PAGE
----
Friday 20 September 2019

Jose Mourinho's 'virus' jibe at Paul Pogba masks woes

Midfielder in firing line after Saints draw but boss’s job is under threat

Paul Pogba. Photo: Eddie Keogh/Reuters
Paul Pogba. Photo: Eddie Keogh/Reuters

Jim White

Jose Mourinho's toxic relationship with Paul Pogba has deteriorated still further after it emerged yesterday that the Manchester United manager compared his star midfielder to "a virus" in an angry dressing-room inquest at St Mary's.

Mourinho's outburst, which is understood to have taken place in front of the rest of United's players minutes after the 2-2 draw with Southampton on Saturday, will inevitably place greater scrutiny on whether Pogba has a long-term future at Old Trafford.

Mourinho and Pogba have had a volatile relationship since the player's return to Old Trafford for a then world-record fee of £89million in 2016. Earlier this season, the France international was stripped of the vice-captaincy after he informed Mourinho he wanted to leave the club, while the midfielder has also been critical of Mourinho's tactics, which led to him being gagged from speaking to journalists after matches.

But Mourinho's latest verbal assault on the World Cup winner is sure to test whether Pogba can hold his tongue in future, given its severity.

"You don't play," Mourinho is alleged to have told Pogba, in comments first reported by the 'Daily Record'. "You don't respect players and supporters. And you kill the mentality of the good, honest people around you.

"You are like a person with a flu, with a virus in a closed room - you pass that virus to the others."

Jose Mourinho greets Marcus Rashford as the striker leaves the action after being substituted. Photo: Dan Istitene/Getty Images
Jose Mourinho greets Marcus Rashford as the striker leaves the action after being substituted. Photo: Dan Istitene/Getty Images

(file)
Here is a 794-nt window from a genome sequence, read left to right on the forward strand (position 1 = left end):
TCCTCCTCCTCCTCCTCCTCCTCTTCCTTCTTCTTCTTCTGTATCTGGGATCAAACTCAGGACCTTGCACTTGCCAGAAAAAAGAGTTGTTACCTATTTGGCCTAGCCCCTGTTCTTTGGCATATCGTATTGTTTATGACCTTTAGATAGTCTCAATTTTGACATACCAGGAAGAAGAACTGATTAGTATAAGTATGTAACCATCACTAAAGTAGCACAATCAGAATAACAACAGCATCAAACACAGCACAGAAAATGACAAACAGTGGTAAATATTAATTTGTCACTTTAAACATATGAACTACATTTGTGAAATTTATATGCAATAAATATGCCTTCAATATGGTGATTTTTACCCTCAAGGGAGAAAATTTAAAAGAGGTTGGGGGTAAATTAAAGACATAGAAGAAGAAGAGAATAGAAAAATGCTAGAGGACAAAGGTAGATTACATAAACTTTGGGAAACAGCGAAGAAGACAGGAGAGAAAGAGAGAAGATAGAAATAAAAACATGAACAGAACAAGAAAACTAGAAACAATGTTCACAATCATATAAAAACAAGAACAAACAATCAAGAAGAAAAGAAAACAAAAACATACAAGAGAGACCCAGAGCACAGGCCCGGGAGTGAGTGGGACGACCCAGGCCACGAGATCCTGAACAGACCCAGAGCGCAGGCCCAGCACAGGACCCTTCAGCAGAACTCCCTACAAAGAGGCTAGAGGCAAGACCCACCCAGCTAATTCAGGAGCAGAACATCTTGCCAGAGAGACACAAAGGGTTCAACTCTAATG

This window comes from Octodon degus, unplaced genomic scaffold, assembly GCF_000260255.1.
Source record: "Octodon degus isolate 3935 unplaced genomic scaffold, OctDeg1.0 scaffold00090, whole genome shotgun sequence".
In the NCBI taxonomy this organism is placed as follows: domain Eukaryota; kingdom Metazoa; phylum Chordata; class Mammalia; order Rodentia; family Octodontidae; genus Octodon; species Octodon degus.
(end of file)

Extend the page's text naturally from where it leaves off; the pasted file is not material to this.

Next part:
It is believed that Mourinho was particularly angered by one second-half incident at Southampton, in which Pogba lost possession to Nathan Redmond and then failed to track back. It resulted in Redmond firing off a long-range shot, which was palmed over by United goalkeeper, David De Gea.

It typified the performance of Pogba, who was so lackadaisical and off the pace that, you suspect, had he bent down to tie his laces, he would have found that his opposite number, Mario Lemina, would have already been there and done it for him.

Neither was Mourinho alone in censuring his display, with former United defender Phil Neville saying Mourinho would have been within his rights to denounce him publicly, let alone in the supposed privacy of the dressing room.

"You watch Pogba today, I'm sorry, if [Mourinho] had done an interview after the game and said, 'Oh, Paul Pogba was fantastic', that's a lie," he said. "He wasn't fantastic. He was sloppy, he caused United problems. Deal with it."

United’s Ander Herrera celebrates scoring their equaliser against Southampton. Photo: Glyn Kirk/AFP/Getty Images
United’s Ander Herrera celebrates scoring their equaliser against Southampton. Photo: Glyn Kirk/AFP/Getty Images